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Investing

Record low bond yields bad for stocks: Study

Traders on the floor of the New York Stock Exchange
Brendan McDermid | Reuters
Traders on the floor of the New York Stock Exchange

The yield on the U.S. 10-year Treasury note fell to a record low Tuesday and that's not a good thing for stock investors, if history is any guide. A CNBC PRO study of what works when Treasury yields plunge showed there are only a few stocks and ETFs that will post gains this month if rates continue their slide.

The 10-year yield, which ended 2015 at 2.30 percent, dropped to as low as 1.368 percent because of Brexit concerns sending investors into the safety of U.S. government bonds. Investors also believe the U.K. vote to leave the European Union may put the Fed on the sidelines for 2016 in terms of future interest rate increases.

Using data from Kensho, a tool designed to quantify historical events; CNBC PRO ran a study to find out how stocks could react to a further slide in the 10-year yield, specifically by 0.4 percentage point, which would take the yield below 1 percent.

We looked at all the times in the last decade when the 10-year yield has made a move of that magnitude in one month. It has occurred 25 times before and the results do not bode well for the market. Major market averages typically posted big losses during those months.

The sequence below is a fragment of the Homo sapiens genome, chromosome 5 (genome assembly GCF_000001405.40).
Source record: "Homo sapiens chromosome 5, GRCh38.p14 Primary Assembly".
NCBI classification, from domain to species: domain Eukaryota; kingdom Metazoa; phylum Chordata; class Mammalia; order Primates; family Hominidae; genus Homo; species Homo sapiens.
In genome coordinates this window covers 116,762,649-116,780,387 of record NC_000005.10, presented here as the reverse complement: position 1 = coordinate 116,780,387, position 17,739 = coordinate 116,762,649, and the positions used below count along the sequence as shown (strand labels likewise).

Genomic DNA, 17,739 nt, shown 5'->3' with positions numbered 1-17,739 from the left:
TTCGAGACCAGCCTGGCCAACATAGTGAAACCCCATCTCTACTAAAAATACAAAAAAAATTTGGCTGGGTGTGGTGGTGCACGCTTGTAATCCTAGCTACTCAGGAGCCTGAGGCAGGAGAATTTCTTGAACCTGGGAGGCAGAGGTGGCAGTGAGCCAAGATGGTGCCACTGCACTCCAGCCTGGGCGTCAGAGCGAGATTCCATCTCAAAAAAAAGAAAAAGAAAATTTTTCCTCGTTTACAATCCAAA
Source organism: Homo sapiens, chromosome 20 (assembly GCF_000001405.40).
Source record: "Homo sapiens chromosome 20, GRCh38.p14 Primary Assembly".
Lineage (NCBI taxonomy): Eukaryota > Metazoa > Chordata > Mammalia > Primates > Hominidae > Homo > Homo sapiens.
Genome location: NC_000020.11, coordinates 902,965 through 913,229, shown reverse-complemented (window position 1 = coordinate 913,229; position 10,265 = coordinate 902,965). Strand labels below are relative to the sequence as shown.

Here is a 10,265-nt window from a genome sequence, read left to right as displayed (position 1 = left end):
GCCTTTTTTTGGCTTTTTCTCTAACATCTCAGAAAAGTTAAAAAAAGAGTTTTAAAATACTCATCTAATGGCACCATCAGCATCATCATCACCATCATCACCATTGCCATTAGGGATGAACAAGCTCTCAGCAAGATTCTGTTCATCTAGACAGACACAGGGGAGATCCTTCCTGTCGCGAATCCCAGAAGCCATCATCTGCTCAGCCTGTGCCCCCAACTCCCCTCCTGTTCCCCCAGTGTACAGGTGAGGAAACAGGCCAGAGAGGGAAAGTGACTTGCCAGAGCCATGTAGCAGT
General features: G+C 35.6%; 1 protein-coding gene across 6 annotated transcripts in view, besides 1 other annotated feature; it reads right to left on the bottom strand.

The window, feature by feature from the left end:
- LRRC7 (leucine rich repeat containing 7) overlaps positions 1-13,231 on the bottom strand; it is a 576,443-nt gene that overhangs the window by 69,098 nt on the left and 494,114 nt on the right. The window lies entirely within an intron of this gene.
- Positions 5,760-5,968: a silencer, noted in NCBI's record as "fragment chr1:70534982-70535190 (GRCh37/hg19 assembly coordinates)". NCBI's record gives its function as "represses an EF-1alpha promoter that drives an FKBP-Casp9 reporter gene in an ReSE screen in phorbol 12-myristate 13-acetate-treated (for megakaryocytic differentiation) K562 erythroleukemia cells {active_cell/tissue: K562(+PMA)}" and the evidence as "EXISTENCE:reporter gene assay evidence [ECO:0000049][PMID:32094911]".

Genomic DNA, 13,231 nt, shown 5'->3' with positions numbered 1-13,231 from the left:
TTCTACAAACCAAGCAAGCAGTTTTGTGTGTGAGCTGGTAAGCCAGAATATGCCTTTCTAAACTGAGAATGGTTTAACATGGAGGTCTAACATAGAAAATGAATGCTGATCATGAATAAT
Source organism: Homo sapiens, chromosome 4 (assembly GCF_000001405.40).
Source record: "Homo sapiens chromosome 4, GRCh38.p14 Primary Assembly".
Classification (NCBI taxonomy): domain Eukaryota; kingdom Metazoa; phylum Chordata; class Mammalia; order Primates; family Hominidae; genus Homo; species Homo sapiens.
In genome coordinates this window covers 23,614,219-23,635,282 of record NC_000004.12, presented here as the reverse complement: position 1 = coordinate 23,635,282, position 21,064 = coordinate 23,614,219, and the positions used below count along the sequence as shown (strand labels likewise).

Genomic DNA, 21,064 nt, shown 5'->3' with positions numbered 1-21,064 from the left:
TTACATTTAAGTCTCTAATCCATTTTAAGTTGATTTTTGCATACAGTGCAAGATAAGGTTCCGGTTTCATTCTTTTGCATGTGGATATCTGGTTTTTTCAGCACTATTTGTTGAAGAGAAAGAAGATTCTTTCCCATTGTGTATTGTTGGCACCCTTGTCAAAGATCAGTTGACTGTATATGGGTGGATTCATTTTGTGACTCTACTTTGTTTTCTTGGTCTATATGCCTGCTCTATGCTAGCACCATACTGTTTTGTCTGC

In those periods, just one of the major sector ETFs traded into the green: Utilities (XLU).

Similarly, among the individual Dow components, only two managed to post gains: Verizon and Coca-Cola, according to data from Kensho.

Among the worst performers, Financials got killed with Goldman Sachs and JPMorgan posting average losses greater than 7 percent during that month of falling yields.

Even though investors may be cheering Brexit woes which essentially put the Fed on hold right now, history shows this move lower in global bond yields may end on a sour note for stocks this month.

— CNBC's John Melloy contributed to this story.

Disclosure: NBCUniversal, parent of CNBC, is a minority investor in Kensho.